Tri-County Bible Church met in our own building for the first time in over 12 years of ministry this last Sunday. It was a remarkable day, filled with joyful thanksgiving for the great things God has done for us and His name. We chose songs which give glory to God, I preached on Psalm 115, then we concluded the service by singing a metrical version of the Psalm, which I composed for the occasion. It was a great blessing to give our praise to God using the very words of Scripture (as friend Joe Tyrpak has urged us to do here). And Psalm 115 was especially fitting for the day because it contains not only a doxology (v. 1), but also a charge to continued faith and praise (vv. 9-11, 18) and a petition for God’s continued blessing (vv. 12-17)—all building on one of my favorite comparisons of God’s living sovereignty with the folly of idolatry (vv. 2-8). All glory to God—who does whatever He wants (v. 3)!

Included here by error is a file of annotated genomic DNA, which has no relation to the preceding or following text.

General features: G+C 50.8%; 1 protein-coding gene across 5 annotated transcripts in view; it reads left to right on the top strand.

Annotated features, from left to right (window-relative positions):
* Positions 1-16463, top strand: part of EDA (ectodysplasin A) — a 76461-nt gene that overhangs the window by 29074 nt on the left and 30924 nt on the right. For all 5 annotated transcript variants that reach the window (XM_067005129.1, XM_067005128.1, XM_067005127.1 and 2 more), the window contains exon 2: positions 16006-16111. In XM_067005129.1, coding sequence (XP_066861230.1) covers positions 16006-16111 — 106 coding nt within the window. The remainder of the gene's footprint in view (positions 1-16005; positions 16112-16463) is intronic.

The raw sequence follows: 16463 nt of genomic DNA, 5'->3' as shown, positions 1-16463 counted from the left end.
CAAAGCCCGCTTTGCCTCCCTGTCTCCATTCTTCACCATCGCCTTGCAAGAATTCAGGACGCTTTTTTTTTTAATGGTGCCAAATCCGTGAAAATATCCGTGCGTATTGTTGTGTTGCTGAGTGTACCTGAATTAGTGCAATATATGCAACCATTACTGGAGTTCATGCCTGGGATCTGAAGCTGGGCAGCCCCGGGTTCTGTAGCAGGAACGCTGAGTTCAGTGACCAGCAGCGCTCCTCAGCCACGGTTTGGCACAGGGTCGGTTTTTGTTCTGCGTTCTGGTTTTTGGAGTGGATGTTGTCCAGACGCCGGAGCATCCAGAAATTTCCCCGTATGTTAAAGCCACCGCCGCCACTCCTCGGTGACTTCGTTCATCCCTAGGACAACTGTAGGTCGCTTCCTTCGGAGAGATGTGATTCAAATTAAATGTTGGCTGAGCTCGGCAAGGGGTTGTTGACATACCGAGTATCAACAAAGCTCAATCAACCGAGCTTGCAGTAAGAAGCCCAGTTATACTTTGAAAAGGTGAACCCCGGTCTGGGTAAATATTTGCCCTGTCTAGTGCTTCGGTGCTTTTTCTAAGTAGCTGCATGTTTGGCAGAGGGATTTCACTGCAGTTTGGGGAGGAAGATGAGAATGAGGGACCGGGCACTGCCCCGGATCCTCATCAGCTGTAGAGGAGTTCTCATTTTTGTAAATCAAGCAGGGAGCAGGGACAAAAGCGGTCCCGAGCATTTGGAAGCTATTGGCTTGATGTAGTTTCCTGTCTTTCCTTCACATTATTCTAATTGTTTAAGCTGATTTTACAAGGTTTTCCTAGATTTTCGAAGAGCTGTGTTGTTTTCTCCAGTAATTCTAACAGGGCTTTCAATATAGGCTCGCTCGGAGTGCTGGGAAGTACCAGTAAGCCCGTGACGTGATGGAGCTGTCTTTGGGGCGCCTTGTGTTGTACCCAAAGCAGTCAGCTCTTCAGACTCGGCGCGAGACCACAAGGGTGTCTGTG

It’s a rich biblical text, and St. George’s Windsor (associated with Come, Ye Thankful People, Come) provides a perfect musical partner for the new poem. We’ve hurried to provide the sheet music for the hymn via ChurchWorksMedia.com with the hopes that many churches might find it useful during Thanksgiving week and beyond. (Thanks for you work on it, Greg Habegger. Your getting it done was a special “housewarming gift” to our church family.) Here are the files and dedication:
Not to Us — Psalm 115 (Text by Chris Anderson; Tune by George J. Elvey)
Written to celebrate the new home of Tri-County Bible Church, November 14, 2010.
Glory to God—and not to us!